The Impreza's passenger compartment is reasonably spacious for a small car. At 5"11', Falonk has plenty of legroom. The car's head and shoulder room also suit her well. She says she can fit three adults in the rear seat, though I wouldn't want to be one of them.


  The car features a pass-through from the trunk into the passenger compartment -- good for carrying skis and snowboards (Falonk and her mom usually take the Impreza -- not the Jag -- skiing in the winter). The trunk has an adequate 27.9 cubic feet of storage space, which expands to 61.6 cubic feet with the rear seats folded down.

Quite a bit comes standard on the base-model Impreza: power door locks, windows, and outside mirrors, as well as a leather-wrapped shift knob, air-conditioning with air filtration, 16-inch aluminum alloy wheels, and cruise control. The controls are straightforward and much simpler to figure out than those on most small cars. Falonk says she learned to use the climate controls, sound system, etc., without consulting the owner's manual.

Other standards include such safety features as antilock brakes, occupant-sensing front air bags, additional side air bags, and active headrests. The Impreza comes with a free three-year/36,000 miles roadside-assistance program, too. One big failing: Side-curtain air bags, a key new safety feature, aren't available, even as an option.


  Another big negative about the Impreza as far as I'm concerned is its relatively unrefined automatic transmission (on both the 2006 and Falonk's 2005). The car hesitates when you first hit the gas. Moreover, the transmission hunts around a lot for the right gear on hilly, curvy roads and runs out to high revs when you accelerate, both at highway and lower speeds. The system for manual shifting with the automatic is much clunkier than in the Mazda 3 and VW Jetta, but Falonk uses it to get better acceleration on the highway.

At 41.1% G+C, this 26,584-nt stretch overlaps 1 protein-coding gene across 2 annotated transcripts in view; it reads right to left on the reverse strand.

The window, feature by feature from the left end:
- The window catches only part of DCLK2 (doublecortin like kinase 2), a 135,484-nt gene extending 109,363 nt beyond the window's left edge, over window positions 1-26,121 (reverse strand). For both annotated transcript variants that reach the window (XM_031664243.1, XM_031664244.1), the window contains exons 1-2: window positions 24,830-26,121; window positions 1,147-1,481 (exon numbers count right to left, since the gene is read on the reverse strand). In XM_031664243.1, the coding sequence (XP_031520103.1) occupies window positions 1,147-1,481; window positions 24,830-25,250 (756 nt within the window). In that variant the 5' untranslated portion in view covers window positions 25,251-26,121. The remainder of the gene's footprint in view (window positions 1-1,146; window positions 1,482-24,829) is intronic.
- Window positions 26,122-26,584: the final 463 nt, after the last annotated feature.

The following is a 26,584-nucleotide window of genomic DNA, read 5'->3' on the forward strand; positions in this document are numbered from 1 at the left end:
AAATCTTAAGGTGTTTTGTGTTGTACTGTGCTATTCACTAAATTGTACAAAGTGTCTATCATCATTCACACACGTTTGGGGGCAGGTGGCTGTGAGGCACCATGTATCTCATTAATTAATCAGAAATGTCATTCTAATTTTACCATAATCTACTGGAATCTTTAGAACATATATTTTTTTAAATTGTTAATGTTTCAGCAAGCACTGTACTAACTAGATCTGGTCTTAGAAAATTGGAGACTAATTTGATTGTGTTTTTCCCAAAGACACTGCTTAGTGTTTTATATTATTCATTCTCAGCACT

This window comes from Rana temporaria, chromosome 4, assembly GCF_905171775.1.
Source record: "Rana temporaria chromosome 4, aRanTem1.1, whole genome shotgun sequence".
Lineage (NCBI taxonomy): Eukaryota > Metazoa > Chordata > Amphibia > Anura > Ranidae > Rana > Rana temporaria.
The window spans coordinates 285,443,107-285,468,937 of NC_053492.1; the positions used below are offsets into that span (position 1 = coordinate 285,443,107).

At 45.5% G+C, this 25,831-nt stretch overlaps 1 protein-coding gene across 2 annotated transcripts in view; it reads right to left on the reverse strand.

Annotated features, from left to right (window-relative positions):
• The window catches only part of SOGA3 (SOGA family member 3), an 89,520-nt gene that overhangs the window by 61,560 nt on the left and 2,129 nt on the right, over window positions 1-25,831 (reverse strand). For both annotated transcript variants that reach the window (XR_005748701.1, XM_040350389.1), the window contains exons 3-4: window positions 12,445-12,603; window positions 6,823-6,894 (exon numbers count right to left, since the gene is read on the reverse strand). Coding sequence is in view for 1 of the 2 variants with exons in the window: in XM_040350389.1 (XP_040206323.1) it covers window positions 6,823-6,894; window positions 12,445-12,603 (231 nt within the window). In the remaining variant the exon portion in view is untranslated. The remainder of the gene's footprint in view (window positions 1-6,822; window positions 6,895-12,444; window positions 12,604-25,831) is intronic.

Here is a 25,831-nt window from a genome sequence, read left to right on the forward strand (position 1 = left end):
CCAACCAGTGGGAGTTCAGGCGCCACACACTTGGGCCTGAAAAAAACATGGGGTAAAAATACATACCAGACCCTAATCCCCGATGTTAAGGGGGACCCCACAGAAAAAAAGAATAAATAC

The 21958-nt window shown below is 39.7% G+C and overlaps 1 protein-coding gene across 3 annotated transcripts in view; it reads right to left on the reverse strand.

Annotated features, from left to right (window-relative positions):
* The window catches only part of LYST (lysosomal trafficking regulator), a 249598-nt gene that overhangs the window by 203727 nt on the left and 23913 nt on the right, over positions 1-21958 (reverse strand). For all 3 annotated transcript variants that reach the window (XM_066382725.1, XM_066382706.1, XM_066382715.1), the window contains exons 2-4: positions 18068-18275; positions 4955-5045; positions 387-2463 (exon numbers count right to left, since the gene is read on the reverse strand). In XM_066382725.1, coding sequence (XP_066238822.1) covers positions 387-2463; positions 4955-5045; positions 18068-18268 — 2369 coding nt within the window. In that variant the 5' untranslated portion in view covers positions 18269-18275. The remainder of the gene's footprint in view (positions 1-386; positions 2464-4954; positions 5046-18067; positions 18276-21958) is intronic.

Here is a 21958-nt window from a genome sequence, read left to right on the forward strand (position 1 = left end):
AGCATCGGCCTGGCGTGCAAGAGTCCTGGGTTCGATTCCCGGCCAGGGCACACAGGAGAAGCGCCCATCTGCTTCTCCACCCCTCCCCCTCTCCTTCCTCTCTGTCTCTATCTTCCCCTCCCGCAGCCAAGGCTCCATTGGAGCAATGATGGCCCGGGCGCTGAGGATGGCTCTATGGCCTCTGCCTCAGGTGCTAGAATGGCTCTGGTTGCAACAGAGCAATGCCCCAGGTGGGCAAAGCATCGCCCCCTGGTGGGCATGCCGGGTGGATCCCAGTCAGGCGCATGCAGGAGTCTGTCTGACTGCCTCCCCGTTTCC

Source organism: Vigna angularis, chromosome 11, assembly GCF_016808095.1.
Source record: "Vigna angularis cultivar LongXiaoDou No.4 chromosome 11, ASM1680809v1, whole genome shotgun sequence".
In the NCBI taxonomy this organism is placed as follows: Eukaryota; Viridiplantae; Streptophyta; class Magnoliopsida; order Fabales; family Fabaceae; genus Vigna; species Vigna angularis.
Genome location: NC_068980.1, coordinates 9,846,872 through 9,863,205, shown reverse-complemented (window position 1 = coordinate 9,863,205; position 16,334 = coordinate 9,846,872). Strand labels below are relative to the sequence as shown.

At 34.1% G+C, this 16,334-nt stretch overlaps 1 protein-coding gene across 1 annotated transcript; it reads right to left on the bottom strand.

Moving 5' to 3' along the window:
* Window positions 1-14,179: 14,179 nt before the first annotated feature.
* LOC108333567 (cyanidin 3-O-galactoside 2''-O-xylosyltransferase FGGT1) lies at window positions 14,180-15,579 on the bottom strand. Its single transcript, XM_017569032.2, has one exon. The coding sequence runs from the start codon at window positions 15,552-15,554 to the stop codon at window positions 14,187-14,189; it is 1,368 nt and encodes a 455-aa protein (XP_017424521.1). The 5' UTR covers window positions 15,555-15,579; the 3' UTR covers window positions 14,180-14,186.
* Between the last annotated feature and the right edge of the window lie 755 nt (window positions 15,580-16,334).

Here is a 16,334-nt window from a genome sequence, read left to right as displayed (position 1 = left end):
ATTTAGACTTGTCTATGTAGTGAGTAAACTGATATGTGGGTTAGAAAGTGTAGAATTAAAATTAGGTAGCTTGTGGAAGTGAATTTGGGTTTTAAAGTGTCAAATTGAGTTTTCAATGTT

I put the Impreza through its paces during some pre-Hurricane Katrina weather. At the beginning of a shower, when the pavement tends to be slickest, I swerved it hard back and forth at 55 mph on a blacktop road, trying to make it slide (an experiment not recommended for readers). The car felt solid on the road and came to a fast stop with no hint of skidding when I slammed on the brakes.

If money is tight, don't give up on finding a used Impreza. Subaru doesn't have a dealer-certified used-car program, but a 2000 or 2001 Impreza -- both recommended by Consumer Reports -- goes for around $10,000 if you can find one in the general used-car market. However, pre-owned Subarus tend to have more miles on them than most small cars.


  Don't expect huge discounts if you decide to buy new -- Subaru isn't known for price-cutting. On end-of-the-model-year 2005 Imprezas, the manufacturer is offering some modest deals, such as 1.9% financing for 24 months, and $199 per month for a 48-month lease deal, but you won't find any of the deep, deep discounting done by General Motors (GM), Ford (F), and DaimlerChrysler (DCX).

Nonetheless, Subaru says it expects to sell about 30,000 Imprezas this year, same as in 2004. If the company makes that goal, it will likely attribute it to the great loyalty the cars inspire in owners like Ashley Falonk.